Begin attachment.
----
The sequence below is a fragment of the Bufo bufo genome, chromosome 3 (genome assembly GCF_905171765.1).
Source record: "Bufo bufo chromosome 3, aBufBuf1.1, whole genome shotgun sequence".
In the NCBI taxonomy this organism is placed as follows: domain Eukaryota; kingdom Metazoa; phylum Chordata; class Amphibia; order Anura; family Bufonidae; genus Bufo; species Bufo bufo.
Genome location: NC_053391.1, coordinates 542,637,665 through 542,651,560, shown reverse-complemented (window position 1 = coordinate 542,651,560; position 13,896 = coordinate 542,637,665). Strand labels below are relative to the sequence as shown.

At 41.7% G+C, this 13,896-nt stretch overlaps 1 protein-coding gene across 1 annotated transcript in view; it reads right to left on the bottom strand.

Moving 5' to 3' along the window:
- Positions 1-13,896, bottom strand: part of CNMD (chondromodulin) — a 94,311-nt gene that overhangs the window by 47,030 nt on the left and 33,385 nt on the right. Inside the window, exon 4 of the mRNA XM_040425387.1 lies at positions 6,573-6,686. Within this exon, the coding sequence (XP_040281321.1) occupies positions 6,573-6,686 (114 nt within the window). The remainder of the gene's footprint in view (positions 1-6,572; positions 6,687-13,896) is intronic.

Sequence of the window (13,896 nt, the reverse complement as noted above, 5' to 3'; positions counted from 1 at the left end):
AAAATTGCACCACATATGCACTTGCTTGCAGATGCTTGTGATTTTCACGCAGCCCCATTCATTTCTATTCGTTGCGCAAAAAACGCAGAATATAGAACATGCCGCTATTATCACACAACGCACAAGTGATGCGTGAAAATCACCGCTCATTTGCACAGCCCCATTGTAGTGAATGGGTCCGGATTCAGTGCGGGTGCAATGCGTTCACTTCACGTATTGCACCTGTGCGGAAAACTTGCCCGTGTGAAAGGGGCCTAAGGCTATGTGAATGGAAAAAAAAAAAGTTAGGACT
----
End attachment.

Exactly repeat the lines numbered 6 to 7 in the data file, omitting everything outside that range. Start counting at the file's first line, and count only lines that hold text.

Moving 5' to 3' along the window:
- Positions 1-13,896, bottom strand: part of CNMD (chondromodulin) — a 94,311-nt gene that overhangs the window by 47,030 nt on the left and 33,385 nt on the right. Inside the window, exon 4 of the mRNA XM_040425387.1 lies at positions 6,573-6,686. Within this exon, the coding sequence (XP_040281321.1) occupies positions 6,573-6,686 (114 nt within the window). The remainder of the gene's footprint in view (positions 1-6,572; positions 6,687-13,896) is intronic.